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Section 3.4 - Working with the sidebars

Enano's sidebar was designed around being extremely flexible; it could even be said that the sidebar is the most versatile tool in Enano.


Currently Enano allows for two sidebars, which are simply labeled left and right. It's entirely possible to develop themes that only use one sidebar for guests, and have the other one shown in addition to or in replacement of the first if the user's logged in. You could create two totally different-looking sidebars (so long as they use the same HTML - use CSS to spice it up), or combine them into a single bar on one side, which is done in St. Patty. The possibilities are literally endless!

Each sidebar is organized into blocks, with each block having a title (which can have variables in it, see below), and content. The content is usually stored in the database and parsed in one of four ways: with the normal Wiki formatting processor, with a separate engine designed specifically for sidebar use, as raw HTML, and as PHP. There can also be blocks that consist only of a link to a plug-in, which uses the Enano API to insert custom code. The advantages and disadvantages of each are outlined below.

Types of blocks

Wiki formatted

This type uses the same parser that is used for pages. You're best off using it if you need a block with information rather than a list of links and you're not familiar with HTML. Themes that indent paragraphs, including Oxygen, can make wiki-formatted blocks look odd.


This type of block is actually rather mis-named - it doesn't use the same parser as is used on template files. Rather, it uses a parser similar to the one used for wiki formatting, with some unnecessary portions (like paragraphing) removed and additions to support template variables and logic. The template formatting parser is also used on block titles, so you can use variables and conditions in titles.

You can use basic logic and variables in these blocks. Variables are in the format of $VAR_NAME$. Why two sigils? When there are sigils at the start and end of a variable, it can be used inside of other strings easily. Logic (checking for certain conditions) works as follows:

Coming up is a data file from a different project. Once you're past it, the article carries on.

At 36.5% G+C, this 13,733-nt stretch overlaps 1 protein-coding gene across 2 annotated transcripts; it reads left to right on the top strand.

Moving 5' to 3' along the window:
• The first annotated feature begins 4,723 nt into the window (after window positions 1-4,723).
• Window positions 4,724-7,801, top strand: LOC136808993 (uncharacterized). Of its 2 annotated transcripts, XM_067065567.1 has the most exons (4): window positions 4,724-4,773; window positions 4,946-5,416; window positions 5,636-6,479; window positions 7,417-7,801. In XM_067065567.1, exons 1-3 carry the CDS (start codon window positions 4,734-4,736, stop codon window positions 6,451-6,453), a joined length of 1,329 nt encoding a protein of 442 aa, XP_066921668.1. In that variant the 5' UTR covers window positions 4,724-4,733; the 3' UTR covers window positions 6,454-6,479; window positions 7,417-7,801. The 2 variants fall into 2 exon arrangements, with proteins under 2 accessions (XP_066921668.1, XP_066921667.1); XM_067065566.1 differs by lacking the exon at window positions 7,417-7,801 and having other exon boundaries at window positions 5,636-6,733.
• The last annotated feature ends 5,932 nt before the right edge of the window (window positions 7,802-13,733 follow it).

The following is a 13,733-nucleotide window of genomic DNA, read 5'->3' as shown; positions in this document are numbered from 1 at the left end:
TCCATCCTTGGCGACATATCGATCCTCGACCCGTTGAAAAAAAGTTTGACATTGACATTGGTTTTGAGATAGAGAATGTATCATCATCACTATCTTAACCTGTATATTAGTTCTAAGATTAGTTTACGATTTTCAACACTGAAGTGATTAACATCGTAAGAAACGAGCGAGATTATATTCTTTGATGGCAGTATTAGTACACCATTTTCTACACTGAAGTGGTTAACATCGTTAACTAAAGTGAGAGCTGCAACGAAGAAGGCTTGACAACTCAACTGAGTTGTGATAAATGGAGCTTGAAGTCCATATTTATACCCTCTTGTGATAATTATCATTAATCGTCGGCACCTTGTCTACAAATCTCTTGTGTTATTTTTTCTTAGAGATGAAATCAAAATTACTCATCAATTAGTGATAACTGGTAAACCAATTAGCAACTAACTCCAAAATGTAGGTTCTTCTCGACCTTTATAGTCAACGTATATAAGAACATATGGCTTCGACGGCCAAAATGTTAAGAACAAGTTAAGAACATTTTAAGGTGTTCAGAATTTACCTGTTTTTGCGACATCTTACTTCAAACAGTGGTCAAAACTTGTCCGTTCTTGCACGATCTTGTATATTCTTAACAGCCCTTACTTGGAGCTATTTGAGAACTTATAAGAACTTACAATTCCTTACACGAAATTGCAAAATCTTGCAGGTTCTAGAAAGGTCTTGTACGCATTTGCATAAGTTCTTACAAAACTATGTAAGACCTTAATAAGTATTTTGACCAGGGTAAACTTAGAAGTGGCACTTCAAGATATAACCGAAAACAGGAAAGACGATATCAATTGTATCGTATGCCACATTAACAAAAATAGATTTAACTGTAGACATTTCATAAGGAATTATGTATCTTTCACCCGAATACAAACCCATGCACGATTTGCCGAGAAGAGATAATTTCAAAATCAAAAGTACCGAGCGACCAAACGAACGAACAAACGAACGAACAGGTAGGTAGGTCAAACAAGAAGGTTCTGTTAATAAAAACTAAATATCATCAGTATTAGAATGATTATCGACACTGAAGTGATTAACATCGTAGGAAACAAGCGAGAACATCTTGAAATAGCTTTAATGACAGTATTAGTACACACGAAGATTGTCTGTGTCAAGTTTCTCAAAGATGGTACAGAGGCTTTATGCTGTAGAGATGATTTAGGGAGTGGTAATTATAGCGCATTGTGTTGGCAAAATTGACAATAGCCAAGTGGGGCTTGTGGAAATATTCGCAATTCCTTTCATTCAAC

• All logic will be in the format of {if condition [&& condition...]}
  • You can use the following boolean operators:
    • && or AND
    • || or OR
  • You can put an exclamation point ("!") in front of a condition to negate it. So text wrapped with the following would be shown only to guests: {if !user_logged_in}
  • You can use parentheses to force that certain parts of your expression be processed first: {if user_logged_in && ( auth_admin || enable_uploads )}
  • Close a conditional block with {/if}. All blocks must be closed.
  • You can use {else} to indicate what should be shown if the condition isn't true: {if user_logged_in} Hello, $USERNAME$! {else} Welcome, guest! {/if}

Make sure that your parentheses are matched, meaning that for each left, there should be a matching right. Syntax errors will result in messy parser errors. HTML can be used nearly unrestricted in template-formatted blocks. You can also use internal links and embedded images, with several exceptions:

  • Internal links will be set to follow the pattern set by the variable "sidebar_button" in the current theme's elements.tpl.
  • Images CANNOT take any parameters. They are treated as if they have the "raw" flag.


This will cause the block to simply be printed out - no processing whatsoever. Recommended if you're good with HTML.

Embedded PHP

This allows you to use real PHP code in your block. This option is recommended for highly advanced users only and is provided only for those who have enough experience to understand the potential repercussions if the code you embed is unsafe. You are given a stern warning when you select the PHP option. Don't ignore it. Also, make sure that you import any Enano globals you need and avoid using PHP's output buffering functions.

Using code from a plugin

This will ask a plugin to generate its own HTML at run-time and output that HTML into the block. You can still use a custom title.

Organizing blocks

Each block has four buttons next to it: Enable/disable, edit, delete, and move. Enable/disable will allow you to turn off a block while you're editing it. Edit allows you to change the contents of the block. Delete will permanently remove the block from your database, and move will toggle which sidebar the block is shown on. You can drag-and-drop to rearrange blocks.

Known limitations

  • Enano 1.0.x requires you to click the "Move" button to toggle which sidebar a block shows under. In Enano 1.2, this is resolved: blocks can be dragged and dropped between sidebars.
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